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Boosting Ethiopia's smallscale dairy industry

With one Holstein cow, Teqabesh is able to produce 14 litres of milk per day (© REST)
With one Holstein cow, Teqabesh is able to produce 14 litres of milk per day

Despite having the largest livestock population in Africa, Ethiopia's milk production is very low. However, increasing demand for milk and milk products from a growing population offers an opportunity for milk producers and processing cooperatives to increase productivity. To support smallscale farmers, REST (Relief Society of Tigray) is working to improve awareness of dairy technology and establish milk marketing and processing cooperatives throughout Tigray. So far, more than 20 milk cooperatives have been established and over 400 members are supplying around 2,500 litres of milk every day.

With no land of her own, Teqabesh, a typical small farmer, was renting land where she grew crops and raised three Arado cattle. But she was only able to support her household for six months of the year. Arado cattle have a short lactation period and a long calving interval, so with three cattle Teqabesh produced only 1.5 litres of milk per day. To improve milk yields, REST provides higher-yielding Holstein cattle as a form of credit, which is then paid back over five years.

Boosting production

With one Holstein cow, Teqabesh is now able to produce around 14 litres per day. But with small amounts of milk to sell on a regular basis, marketing is a challenge for many farmers. So REST organises farmers into milk processing and marketing cooperatives, and also constructs milk centres. Each centre serves as a collection point, processor and marketing site. On arrival at the centre, the milk is tested to maintain quality, and the quantity of milk received is registered daily against the producer's name in a milk record book. The farmers are then paid monthly for the quantity of milk they have delivered.

Established in 2006, the Dareo milk processing and marketing cooperative now has 30 members and collects roughly 200 litres of milk per day. "The major reason that the milk groups are successful is that farmers need only to transport milk over short distances to sell it," explains Abraha Lemlem, REST senior livestock expert. On average, Teqabesh sells about eight litres of milk per day to the cooperative, earning roughly 1,200 Birr per month (US$70), or 14,400 Birr (US$850) per year.

Adding value

REST provides the cooperatives with equipment to make butter and cheese (© REST)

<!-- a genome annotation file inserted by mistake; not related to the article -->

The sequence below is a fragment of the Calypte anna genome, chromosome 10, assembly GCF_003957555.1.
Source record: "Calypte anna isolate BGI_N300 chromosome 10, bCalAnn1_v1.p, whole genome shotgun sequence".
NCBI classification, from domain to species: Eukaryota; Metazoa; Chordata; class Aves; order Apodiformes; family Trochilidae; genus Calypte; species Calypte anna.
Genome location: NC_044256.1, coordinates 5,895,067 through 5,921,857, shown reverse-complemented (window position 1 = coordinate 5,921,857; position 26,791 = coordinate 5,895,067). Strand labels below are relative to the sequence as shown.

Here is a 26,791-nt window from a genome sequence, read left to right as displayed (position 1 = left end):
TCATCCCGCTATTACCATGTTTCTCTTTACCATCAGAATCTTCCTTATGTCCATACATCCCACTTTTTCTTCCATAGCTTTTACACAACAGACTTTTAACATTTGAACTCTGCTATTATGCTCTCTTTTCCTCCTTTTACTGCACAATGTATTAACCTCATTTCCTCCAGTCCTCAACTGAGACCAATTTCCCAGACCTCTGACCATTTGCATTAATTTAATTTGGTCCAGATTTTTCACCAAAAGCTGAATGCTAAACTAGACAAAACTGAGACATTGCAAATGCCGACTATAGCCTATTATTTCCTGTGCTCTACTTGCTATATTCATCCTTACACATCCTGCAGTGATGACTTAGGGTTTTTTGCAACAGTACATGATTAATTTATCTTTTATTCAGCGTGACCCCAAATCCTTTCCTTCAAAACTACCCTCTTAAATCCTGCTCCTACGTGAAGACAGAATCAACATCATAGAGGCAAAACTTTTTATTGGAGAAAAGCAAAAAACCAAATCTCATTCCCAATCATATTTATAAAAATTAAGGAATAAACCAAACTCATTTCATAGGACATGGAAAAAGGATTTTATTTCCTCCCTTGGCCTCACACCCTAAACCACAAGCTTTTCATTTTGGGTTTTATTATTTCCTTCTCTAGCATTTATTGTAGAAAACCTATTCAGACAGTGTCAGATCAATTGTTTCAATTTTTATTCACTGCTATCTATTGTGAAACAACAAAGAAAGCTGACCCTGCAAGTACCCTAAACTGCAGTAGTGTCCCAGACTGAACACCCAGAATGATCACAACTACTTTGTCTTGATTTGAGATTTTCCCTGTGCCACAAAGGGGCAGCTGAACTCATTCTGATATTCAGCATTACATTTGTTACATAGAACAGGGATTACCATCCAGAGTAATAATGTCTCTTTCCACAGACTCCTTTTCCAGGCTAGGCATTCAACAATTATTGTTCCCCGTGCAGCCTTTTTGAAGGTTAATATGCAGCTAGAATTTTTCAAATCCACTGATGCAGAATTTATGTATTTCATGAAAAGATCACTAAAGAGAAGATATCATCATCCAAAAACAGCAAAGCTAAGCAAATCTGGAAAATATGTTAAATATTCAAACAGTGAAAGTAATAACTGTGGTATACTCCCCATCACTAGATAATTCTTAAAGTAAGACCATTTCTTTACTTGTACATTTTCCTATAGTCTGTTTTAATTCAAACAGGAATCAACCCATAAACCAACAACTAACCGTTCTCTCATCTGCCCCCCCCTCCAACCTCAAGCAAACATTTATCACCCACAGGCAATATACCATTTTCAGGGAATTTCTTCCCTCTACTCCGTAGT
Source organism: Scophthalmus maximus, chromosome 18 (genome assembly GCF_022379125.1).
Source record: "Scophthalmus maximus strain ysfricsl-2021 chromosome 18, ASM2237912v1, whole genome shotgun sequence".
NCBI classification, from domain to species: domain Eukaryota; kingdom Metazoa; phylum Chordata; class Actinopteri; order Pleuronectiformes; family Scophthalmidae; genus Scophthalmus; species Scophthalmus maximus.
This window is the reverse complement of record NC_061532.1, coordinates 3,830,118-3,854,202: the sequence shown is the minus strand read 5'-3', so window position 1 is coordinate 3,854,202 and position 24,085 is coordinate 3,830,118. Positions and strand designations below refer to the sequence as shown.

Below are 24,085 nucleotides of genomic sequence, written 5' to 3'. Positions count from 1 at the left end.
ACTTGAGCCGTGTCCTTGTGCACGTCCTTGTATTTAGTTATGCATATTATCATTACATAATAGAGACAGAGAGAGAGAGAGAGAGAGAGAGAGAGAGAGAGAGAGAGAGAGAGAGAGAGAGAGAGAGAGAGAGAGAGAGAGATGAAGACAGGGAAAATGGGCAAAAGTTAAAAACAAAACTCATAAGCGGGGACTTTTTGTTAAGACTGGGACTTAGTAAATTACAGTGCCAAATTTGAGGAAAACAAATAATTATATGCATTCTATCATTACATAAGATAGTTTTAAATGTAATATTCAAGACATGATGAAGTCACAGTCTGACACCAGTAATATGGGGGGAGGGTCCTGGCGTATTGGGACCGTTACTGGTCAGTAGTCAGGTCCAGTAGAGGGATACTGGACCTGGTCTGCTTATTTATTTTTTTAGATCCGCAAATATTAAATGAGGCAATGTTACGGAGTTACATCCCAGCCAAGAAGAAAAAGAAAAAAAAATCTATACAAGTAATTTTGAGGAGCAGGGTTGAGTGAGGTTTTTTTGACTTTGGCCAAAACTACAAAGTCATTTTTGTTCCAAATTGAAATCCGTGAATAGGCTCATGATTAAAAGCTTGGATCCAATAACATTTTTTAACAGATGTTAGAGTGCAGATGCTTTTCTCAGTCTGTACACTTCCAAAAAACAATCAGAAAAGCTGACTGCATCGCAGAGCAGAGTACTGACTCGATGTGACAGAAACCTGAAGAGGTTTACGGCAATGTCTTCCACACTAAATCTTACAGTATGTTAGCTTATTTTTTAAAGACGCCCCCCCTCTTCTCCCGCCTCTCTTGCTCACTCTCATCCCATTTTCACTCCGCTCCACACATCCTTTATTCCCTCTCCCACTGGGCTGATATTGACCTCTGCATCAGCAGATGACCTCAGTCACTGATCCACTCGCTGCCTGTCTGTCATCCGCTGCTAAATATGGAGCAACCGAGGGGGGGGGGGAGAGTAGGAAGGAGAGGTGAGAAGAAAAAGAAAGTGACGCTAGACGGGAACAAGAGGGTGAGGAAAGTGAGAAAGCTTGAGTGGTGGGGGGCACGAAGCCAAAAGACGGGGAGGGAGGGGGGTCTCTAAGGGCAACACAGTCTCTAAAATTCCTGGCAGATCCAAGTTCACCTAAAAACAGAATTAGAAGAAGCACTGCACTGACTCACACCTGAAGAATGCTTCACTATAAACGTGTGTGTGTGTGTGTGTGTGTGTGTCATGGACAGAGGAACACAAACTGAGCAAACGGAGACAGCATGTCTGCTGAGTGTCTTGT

REST provides the cooperatives with equipment to make butter and cheese

To add value to the milk and increase its shelf-life, REST provides the cooperatives with equipment to make butter, cheese and yoghurt. These products are then marketed from the milk centres, or transported to larger outlets. REST also looks for new markets, including individual customers, as well as traders, hotels, supermarkets, hospitals and factories.

In 2010, the Dareo cooperative made roughly US$5,000 profit from selling whole milk, boiled milk, yoghurt and skimmed milk. "Members of the cooperatives are receiving monthly salaries, which has increased their income, improved their food security and enabled many to send their children to school, rent irrigated land and invest in bee hives," Lemlem adds. "The cooperative members are pulling themselves out of poverty." Farmers have also been able to increase their crop yields by using the manure to fertilise their fields and earn extra income from selling surplus manure. With her income from the cooperative and from selling manure to a local plant nursery, Teqabesh is now able to afford food all year round and send six of her eight children to school.

Protecting resources

In Tigray, feed scarcity and poor livestock management have also been major constraints to the expansion of the smallscale dairy sector. In many areas, overgrazing has caused soil erosion. Farmers have therefore been encouraged to implement rotational grazing, enclose land to enable it to recover, establish terracing to improve the moisture content of the soil, and plant improved forage legumes to increase the availability of feed. Local grass seed has also been collected by farmers to replant degraded areas. Training on feed management, health and housing has also been provided to help farmers to properly care for their new livestock.

"The artificial insemination service has been another challenge," Lemlem adds. "Unless the Holstein cows are inseminated with semen from high yielding cattle, milk production will decrease once again." After raising their concerns with the Bureau of Agriculture and Rural Development, the government has committed itself to training more AI technicians to serve rural populations.

Spreading success

Farmers have been encouraged to plant improved forage legumes to increase the availability of feed (© FAO/Giulio Napolitano)
Farmers have been encouraged to plant improved forage legumes to increase the availability of feed
© FAO/Giulio Napolitano

Due to the success of the project, REST is expanding its work in Tigray but in some project areas, where REST has left, the cooperatives are continuing well on their own, Lemlem states. The Ethiopian Bureau of Agriculture and Rural Development has also started to implement REST's model with the introduction of improved dairy cows and organisation of cooperatives.

"The key to success has been organising farmers into cooperatives," Lemlem summarises. "Without cooperatives, individual farmers do not have adequate opportunities to sell their milk or process it." He adds that the long-term aim is to create small independent cooperatives across the country, which will then merge and consolidate in order to establish larger and more productive units with more efficient distribution networks.

With contributions from Abraha Lemlem

Date published: August 2011


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